Volkswagen’s plan to kill off Tesla (Financial Times, Patrick McGee) is a really interesting article that takes a look at the company’s MEB platform that will become the company’s main building block for 50 different models by 2025. It will be used for the majority of its electric vehicles and will have a wide-ranging impact on the whole organisation in addition to the supply chain and quality. VW is throwing €30bn at electric car development over the next five years and the key thing about the MEB “skateboard chassis” is that it is designed specifically for EVs and is not one that was adapted from the design of a traditionally-powered car platform to shoe-horn in the batteries. * SO WHAT? * VW believes in this platform so much that it thinks it could become the industry standard and it is in talks with many other carmakers – including its new BFF Ford – to supply it to them. This could be HUGE news because, until now, car producers have tried to differentiate their offering by making proprietary powertrains, but trends are changing such that batteries are likely to become commoditised with the differentiation coming elsewhere in things like electronic and infotainment features. As Chris Borroni-Bird, an ex-GM and Waymo exec, put it, “If you don’t have to spend so much money on architecture [the chassis], you could refocus your efforts on electronics, user experiences, and autonomous systems”. There are some huge potential dangers here as well, though, because if the electric car remains a tiny niche product VW will have to wear billions in losses and if there are glitches the number of car recalls could be massive. FWIW, I believe that there will be a lot more collaboration (and mergers) between manufacturers than there used to be as they pool resources to develop a new generation of vehicles. Still, the development of decent charging networks and more efficient batteries will be key for EVs to go mainstream IMHO.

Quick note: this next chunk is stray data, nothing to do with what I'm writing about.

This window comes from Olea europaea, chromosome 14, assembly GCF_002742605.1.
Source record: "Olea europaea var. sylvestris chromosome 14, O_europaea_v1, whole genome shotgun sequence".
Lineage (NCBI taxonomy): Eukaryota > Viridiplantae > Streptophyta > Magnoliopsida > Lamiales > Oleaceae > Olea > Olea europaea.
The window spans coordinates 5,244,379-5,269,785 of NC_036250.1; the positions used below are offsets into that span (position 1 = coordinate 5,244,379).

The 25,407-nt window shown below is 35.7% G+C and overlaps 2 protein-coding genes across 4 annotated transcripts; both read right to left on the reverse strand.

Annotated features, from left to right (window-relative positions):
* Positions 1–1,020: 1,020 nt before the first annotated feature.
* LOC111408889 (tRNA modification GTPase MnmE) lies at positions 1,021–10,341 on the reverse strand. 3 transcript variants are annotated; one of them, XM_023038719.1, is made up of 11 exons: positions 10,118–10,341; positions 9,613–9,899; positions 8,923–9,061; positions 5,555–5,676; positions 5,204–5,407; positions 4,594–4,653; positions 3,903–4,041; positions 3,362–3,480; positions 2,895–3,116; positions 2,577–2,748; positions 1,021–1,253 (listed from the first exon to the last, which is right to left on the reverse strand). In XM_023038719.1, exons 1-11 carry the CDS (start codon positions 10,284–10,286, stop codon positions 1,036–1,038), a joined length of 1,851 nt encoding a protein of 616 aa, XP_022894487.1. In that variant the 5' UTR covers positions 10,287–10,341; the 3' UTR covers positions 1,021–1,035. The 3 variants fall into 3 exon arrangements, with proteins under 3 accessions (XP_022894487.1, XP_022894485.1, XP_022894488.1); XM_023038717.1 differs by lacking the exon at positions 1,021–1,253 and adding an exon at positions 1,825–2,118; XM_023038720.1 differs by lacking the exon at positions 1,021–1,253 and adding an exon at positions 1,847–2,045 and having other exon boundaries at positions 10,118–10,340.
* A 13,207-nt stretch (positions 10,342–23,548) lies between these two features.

Ford’s China joint venture suffers 54% fall in sales (Financial Times, Tom Hancock) is a rather dramatic headline that is yet further evidence of the slowdown in

vehicle sales in China as Chongqing Changan Automobile announced a sales drop of 54% – with unit sales at their lowest level since 2012. If you include sales of its own brands, sales actually fell by an eye-watering 93% last year. * SO WHAT? * Ford has suffered more than other manufacturers on its China exposure because it was relatively late to the party (and thus didn’t benefit as much from the boom times). It launched a new JV in 2017 with Anhui Zotye Automobile in a bid to boost its EV lineup as it plans to launch 15EVs in China by 2025 but in the meantime Changan has suffered by a sudden downturn in SUV sales due to a combination of more appealing offerings from its competitors and the evaporation of a tax break policy. Ford really is getting a kicking at the moment. Doing things like reviewing its JVs and cutting costs may be short-ish term fixes, but they don’t really solve the underlying problem of falling sales.